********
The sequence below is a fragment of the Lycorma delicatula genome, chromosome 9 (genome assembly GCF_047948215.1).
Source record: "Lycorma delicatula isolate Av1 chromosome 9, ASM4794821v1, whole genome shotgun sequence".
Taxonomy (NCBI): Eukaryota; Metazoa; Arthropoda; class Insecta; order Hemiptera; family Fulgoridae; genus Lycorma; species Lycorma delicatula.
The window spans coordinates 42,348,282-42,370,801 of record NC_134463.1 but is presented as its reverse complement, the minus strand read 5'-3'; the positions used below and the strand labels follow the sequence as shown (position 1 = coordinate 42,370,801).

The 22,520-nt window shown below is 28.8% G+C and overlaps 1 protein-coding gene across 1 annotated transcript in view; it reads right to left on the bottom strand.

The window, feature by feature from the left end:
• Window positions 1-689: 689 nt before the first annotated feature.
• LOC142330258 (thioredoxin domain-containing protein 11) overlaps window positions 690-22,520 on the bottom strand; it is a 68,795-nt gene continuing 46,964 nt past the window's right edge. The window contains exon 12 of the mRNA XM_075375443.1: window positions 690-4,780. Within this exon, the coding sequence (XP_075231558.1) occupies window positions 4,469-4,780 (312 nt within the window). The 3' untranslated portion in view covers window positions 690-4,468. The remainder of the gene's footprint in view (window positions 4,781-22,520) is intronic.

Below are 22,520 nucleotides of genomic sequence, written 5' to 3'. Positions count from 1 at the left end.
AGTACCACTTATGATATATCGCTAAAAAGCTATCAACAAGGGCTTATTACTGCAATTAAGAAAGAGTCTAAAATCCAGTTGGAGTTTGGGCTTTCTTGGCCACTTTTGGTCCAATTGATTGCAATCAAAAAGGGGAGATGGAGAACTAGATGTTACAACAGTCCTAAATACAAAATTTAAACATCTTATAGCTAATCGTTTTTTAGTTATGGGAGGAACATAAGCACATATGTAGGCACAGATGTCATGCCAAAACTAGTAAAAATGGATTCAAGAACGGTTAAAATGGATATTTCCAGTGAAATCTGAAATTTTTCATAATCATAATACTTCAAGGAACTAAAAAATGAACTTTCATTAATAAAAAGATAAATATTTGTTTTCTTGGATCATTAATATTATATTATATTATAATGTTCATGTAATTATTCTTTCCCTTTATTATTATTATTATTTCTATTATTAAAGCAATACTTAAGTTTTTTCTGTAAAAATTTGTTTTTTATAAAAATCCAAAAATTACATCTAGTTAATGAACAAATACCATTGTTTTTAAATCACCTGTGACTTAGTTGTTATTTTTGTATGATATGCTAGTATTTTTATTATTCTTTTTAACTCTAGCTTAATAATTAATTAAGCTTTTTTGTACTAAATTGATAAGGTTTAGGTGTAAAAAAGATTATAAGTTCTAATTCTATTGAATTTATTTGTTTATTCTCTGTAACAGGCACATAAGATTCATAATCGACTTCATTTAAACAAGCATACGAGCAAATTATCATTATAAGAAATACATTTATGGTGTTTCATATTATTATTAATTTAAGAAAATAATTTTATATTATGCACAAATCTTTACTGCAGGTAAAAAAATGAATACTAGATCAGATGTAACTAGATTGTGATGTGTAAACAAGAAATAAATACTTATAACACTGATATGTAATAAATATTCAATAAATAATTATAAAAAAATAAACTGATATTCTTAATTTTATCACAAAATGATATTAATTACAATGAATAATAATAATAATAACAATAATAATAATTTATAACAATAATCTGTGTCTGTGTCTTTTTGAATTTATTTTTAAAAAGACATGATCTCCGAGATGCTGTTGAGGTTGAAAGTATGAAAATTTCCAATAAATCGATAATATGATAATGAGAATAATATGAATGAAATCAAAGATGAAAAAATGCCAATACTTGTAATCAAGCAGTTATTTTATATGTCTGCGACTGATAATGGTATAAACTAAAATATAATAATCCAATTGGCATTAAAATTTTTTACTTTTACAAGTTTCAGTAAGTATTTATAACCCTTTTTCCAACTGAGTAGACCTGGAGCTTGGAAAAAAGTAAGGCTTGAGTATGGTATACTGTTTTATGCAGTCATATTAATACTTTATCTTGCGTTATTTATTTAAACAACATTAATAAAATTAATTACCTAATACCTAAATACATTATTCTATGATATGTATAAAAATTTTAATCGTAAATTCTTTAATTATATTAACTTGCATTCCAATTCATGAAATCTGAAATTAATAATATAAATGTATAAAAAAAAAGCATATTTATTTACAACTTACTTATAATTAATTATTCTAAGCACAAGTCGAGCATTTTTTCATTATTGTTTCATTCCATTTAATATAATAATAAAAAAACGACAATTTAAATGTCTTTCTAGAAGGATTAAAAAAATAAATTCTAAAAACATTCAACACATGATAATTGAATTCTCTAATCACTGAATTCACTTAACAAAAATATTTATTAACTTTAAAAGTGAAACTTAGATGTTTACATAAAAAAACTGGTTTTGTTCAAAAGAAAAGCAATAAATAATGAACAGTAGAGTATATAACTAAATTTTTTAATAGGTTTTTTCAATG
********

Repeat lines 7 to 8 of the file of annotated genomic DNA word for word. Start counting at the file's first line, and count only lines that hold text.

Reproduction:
• Window positions 1-689: 689 nt before the first annotated feature.
• LOC142330258 (thioredoxin domain-containing protein 11) overlaps window positions 690-22,520 on the bottom strand; it is a 68,795-nt gene continuing 46,964 nt past the window's right edge. The window contains exon 12 of the mRNA XM_075375443.1: window positions 690-4,780. Within this exon, the coding sequence (XP_075231558.1) occupies window positions 4,469-4,780 (312 nt within the window). The 3' untranslated portion in view covers window positions 690-4,468. The remainder of the gene's footprint in view (window positions 4,781-22,520) is intronic.